__and__green. - It can also be considered a Triple Mutation relative to the Z255 branch - in the sense that it mutates forward to 23 then back to 24, then back to 23 again. But what happens if it flips forward and back 5 times? What would we call that? And what do we call it if it goes two steps forward and one step back? This is where terminology fails us. I'm not sure if there is a standardised way of describing these different kinds of mutation (if there is, please leave a comment below).
- the mutation 390 24-23 occurs in Branches B & C ... relative to its value of 24 in the Z255 branch, this could be considered a Parallel Forward Back Forward Mutation ... for Pete's Sake!!

But if we just focus on the Back Mutations that occur downstream of the branch characterised by the STR mutation (710 36-37), just above the A5627 SNP Block. This "710 branch" incorporates all the Gleeson's of Lineage II, from Branch A to F.* On this overarching branch for Lineage II, the value of the STR marker 390 is 23 and Back Mutations are as follows:

- 390 24-23 ... B, C ... this is the only Back Mutation below the "710 branch"
- And it is also a Parallel Mutation
- All the other yellow Back Mutations are relative to the upstream Z255 branch, and not our downstream "710 branch", and so are not counted in this particular exercise.

So, let's generate some statistics from these numbers:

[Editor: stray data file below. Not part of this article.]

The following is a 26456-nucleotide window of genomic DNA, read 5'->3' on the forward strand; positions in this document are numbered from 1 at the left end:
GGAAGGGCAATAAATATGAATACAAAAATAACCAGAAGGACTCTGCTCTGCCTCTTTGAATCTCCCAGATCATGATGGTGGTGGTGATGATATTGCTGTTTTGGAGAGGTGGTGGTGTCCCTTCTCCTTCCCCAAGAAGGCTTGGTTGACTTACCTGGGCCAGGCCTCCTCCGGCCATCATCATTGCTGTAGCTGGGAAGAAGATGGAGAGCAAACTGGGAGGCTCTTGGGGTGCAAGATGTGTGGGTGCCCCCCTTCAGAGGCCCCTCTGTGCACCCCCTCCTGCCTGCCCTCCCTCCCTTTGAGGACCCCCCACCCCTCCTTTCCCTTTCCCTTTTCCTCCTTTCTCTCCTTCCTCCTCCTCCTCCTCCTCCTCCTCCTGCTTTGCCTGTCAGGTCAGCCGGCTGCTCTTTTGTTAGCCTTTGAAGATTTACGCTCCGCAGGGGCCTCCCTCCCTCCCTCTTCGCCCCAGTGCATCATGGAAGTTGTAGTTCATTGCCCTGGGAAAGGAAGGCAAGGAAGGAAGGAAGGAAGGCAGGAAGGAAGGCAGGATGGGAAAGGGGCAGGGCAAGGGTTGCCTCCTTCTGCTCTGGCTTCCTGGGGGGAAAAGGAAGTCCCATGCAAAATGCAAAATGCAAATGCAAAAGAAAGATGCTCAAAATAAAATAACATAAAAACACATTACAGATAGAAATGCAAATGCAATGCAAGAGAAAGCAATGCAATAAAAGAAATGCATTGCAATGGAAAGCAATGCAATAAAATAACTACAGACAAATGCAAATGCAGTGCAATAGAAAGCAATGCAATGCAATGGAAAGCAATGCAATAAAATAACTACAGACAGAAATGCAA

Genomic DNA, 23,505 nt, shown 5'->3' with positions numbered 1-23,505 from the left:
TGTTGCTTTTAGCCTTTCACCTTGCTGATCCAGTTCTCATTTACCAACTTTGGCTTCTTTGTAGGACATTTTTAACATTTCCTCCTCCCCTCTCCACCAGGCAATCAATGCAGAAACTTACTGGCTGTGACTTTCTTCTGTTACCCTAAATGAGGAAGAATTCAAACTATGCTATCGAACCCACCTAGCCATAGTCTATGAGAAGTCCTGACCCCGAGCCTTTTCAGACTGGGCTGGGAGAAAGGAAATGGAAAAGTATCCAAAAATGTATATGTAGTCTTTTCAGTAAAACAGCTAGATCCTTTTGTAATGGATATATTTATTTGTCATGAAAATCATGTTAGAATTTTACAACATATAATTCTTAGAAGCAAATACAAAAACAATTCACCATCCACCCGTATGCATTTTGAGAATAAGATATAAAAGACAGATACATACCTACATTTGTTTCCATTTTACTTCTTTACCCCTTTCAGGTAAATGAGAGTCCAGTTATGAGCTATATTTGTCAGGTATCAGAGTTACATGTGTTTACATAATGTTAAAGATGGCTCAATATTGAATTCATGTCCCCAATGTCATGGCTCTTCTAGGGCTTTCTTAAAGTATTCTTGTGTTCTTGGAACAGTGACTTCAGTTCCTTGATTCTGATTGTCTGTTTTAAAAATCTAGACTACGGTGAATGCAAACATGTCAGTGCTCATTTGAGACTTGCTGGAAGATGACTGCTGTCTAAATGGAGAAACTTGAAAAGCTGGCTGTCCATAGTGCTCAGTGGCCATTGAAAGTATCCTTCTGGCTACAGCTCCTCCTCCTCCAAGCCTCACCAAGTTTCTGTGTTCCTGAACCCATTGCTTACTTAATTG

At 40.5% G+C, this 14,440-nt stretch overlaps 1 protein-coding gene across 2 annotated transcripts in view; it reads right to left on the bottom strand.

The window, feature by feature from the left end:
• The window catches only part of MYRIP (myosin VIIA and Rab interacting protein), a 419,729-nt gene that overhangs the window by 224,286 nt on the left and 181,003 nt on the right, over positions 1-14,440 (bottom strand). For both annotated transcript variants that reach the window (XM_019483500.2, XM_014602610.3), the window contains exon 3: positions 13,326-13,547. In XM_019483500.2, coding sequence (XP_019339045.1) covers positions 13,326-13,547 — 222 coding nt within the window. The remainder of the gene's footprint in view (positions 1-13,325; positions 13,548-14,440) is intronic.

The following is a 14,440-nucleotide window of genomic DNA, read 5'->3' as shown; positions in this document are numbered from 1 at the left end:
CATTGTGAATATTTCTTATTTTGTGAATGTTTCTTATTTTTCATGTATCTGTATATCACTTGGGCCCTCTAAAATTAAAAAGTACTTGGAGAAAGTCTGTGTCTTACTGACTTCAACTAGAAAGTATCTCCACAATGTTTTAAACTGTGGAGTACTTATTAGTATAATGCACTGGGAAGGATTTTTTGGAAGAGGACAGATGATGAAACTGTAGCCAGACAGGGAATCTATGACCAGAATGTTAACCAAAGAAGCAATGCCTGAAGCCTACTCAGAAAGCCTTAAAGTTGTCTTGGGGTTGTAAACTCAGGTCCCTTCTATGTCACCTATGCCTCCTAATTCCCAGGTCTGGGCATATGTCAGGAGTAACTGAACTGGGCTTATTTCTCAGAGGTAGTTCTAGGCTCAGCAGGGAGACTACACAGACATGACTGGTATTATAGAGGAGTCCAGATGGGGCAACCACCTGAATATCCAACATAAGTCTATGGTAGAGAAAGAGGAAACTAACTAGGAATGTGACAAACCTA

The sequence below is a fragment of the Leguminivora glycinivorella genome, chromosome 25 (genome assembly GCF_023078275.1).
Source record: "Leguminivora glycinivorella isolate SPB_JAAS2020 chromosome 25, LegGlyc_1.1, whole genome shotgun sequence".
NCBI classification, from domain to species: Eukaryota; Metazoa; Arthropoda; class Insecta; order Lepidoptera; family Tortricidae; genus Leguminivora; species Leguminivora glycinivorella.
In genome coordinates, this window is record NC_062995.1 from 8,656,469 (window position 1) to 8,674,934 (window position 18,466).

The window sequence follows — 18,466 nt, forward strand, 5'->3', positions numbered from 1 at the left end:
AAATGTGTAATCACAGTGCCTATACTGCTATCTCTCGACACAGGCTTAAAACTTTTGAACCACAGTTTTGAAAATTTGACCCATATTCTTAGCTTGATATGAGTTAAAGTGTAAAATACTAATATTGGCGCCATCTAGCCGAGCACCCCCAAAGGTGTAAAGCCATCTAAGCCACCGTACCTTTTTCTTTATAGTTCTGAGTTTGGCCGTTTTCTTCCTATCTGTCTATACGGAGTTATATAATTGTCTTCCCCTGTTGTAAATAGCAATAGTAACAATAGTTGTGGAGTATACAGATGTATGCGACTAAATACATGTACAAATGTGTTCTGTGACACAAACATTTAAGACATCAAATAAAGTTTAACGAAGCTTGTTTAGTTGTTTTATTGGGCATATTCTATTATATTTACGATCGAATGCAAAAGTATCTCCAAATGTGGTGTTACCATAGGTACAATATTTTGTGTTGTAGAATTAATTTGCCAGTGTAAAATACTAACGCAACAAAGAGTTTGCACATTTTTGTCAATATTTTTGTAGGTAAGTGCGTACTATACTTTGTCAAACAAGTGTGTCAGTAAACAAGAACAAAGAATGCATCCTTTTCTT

- The total number of mutations below the "710 branch" (irrespective of whether they are forward or back) is 71.
- There are 69 Forward Mutations (i.e. away from the original value of the relevant marker on the "710 branch")
- There are 2 Back Mutations
- There are 26 Parallel Mutations
- Forward Mutations outnumber Back Mutations by a ratio of 35.5 : 1
- Parallel Mutations outnumber Back Mutations by a ratio of 13 : 1
- There are 16 people in this tree, and if we make the big assumption that the "710 branch" starts 1000 years ago (i.e. roughly at the time of the introduction of the Gleeson surname), then over the course of 1000 years, the rate of each type of mutation is (crudely) as follows:
- Forward Mutations = 69/16 = 4.3125 mutations per "line of descent" per 1000 years
- Back Mutations = 2/16 = 0.125 mutations per "line of descent" per 1000 years
- Parallel Mutations = 26/16 = 1.625 mutations per "line of descent" per 1000 years

These are crude estimates but they give some idea of the relative importance of Parallel Mutations compared to Back Mutations. And applying this information to the phenomenon of Convergence, it would seem that Back Mutations play a very minor role compared to Parallel Mutations.

In a subsequent post we will see how these calculations stand up when we add in additional data from 12 SNP Pack results and reconfigure the tree into the next version of the "best fit" model. And we will also attempt to quantify the total number of Back & Parallel Mutations below the upstream marker Z255.

*Maurice Gleeson*

*May 2017*** the Big Y results of a 10th member of the group indicate that this branch is characterised by the SNP A5631 although this result is not reflected in this version of the MHT*

## No comments:

## Post a Comment